ACGA Blog

Kim Myungwan's Principles of Go

[fa icon="calendar"] Apr 9, 2015 1:20:36 AM / by Brian Lee

Kim Myungwan, Korean 9d professional, dropped by Harvard and MIT's Go clubs this past weekend to scout out the collegiate Go scene. He gave a short review of a game between Evan Cho, a former Korean insei, and Ryan Li, recently minted 1d American professional. During his review, he applied general principles of Go to make comments on the players' moves. 

 

RyanLi-EvanCho

Click here to download the commented SGF

Go Principles

Opening

  • Take the corners
  • Enclose or approach the corners
  • Extend to the sides

Middle game

  • Attacking your opponent's weaknesses
  • Defending your own weaknesses

Fighting

  • Who's got more stones?
  • Who's got more liberties? (Capturing race scenario)

Attacking - know why you are attacking; set the aggressiveness of your moves appropriately.

  • You can get benefit elsewhere while attacking
  • You can kill outright

Invading: there are a few ways to save your stones. In order of preference, order of exploring possibilities:

  • Counterattack. Disconnect and capture your opponent's stones. Look for crosscut opportunities. Be aware of capturing races.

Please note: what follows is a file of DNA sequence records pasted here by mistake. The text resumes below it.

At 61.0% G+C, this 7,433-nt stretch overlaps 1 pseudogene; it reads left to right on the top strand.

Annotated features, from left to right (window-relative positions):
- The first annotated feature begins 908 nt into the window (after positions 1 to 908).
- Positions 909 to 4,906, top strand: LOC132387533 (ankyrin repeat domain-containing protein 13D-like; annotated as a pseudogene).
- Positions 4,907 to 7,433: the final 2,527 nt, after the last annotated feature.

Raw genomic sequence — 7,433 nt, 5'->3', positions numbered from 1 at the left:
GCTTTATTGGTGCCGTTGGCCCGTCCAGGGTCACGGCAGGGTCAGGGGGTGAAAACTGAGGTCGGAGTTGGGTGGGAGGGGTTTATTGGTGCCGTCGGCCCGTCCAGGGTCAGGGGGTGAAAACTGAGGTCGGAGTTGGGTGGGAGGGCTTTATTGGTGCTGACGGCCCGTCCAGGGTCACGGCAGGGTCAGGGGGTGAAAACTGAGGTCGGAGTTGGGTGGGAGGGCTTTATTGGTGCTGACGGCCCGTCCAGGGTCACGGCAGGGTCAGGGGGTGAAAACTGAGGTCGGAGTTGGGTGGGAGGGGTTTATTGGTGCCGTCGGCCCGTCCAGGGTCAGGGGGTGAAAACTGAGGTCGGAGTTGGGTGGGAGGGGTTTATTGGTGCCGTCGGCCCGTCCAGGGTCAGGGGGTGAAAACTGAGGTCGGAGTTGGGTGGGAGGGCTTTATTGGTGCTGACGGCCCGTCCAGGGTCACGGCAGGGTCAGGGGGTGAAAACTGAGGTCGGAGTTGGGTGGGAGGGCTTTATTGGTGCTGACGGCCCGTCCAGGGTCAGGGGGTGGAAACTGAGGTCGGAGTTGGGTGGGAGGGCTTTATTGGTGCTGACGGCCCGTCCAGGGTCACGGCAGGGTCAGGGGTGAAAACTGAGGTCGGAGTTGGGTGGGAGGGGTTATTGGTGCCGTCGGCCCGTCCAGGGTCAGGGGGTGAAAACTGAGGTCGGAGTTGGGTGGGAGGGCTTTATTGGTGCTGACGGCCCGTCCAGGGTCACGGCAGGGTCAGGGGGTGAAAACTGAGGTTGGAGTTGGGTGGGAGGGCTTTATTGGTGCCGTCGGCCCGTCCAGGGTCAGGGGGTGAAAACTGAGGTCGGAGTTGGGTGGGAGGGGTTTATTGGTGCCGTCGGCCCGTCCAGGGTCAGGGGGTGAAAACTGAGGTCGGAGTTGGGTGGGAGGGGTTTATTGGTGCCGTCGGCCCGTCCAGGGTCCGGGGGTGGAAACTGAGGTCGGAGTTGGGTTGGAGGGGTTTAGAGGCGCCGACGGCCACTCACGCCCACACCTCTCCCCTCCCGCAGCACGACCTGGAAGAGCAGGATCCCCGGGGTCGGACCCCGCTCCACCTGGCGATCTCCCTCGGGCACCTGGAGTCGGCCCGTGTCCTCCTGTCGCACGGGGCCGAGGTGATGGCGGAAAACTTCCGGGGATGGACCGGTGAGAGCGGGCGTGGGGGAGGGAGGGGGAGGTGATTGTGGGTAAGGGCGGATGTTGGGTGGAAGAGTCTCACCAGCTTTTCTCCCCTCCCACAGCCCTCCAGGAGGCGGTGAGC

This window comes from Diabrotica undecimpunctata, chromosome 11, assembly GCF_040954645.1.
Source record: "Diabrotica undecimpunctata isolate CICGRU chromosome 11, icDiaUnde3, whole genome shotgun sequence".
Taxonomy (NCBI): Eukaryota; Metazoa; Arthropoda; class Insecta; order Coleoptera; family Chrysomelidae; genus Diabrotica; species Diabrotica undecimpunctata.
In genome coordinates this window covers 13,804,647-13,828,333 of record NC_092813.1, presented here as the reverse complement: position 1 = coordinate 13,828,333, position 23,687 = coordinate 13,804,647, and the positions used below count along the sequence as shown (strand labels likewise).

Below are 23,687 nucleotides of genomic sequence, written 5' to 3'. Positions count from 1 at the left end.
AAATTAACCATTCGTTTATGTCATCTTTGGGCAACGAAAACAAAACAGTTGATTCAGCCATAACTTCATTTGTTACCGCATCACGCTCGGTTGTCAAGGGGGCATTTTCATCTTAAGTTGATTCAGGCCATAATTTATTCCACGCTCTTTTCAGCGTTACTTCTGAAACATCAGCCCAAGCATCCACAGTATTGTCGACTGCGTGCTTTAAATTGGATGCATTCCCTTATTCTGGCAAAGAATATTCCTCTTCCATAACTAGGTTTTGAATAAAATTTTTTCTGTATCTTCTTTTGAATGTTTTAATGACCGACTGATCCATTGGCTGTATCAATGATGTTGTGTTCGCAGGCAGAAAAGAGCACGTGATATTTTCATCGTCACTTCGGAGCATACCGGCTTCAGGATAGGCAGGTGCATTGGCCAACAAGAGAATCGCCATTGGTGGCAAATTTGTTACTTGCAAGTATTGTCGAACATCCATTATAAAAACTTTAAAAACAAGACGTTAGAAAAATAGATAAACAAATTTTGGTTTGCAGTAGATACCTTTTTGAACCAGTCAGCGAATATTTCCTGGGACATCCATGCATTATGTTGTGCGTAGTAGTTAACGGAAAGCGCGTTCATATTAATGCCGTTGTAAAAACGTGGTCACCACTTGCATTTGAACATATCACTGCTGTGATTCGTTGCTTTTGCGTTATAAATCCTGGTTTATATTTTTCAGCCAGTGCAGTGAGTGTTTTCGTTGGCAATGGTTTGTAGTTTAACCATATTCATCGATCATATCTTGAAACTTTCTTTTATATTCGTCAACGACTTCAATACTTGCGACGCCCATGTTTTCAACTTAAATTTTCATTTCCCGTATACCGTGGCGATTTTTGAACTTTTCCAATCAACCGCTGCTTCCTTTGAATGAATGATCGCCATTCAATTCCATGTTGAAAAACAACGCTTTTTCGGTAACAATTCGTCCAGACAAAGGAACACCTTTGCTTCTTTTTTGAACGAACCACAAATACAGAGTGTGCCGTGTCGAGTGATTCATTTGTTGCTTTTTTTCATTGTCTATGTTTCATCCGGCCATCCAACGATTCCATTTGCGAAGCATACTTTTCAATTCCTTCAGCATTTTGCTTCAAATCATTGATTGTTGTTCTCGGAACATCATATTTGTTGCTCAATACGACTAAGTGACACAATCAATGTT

• Make a base, make territory while living
  • Run into the center, connect to your other stones.
  • Live inside, either by making two eyes or maybe seki.

Common kyu-player mistakes

  • Contact plays are almost always a mistake.
  • Think 3 seconds at minimum before playing a move. You will catch 80% of your mistakes this way. (Online games are bad because it's too easy not to spend 3 seconds!)
  • Focusing too much on one area. Don't follow your opponent blindly, always look for ways to take sente.

Becoming dan level

  • Reading. Always read 3 moves: your move, your opponent's likely response, and how you will respond next.
  • Always look for weaknesses in your opponent's stones
  • Try to make your stones globally efficient. Try to make your opponent's stones inefficient.

Difference between territory and influence

  • Territory is cash, worth the same in the beginning the game as at the end of the game.
  • Influence is an investment for the future. It might not be useful near the end of the game, but it's more valuable earlier in the game.

Making a Move

  • Evaluate your position. Are you winning or losing? Play more aggressively if losing, play safely if winning. Where are you strong or weak? Where is your opponent strong or weak?
  • Generate candidate moves
  • Read through the likely outcome
  • Evaluate the outcomes
  • Compare the outcomes
  • Choose the move that will let you win

Topics: Game review, Go Lesson

Brian Lee

Written by Brian Lee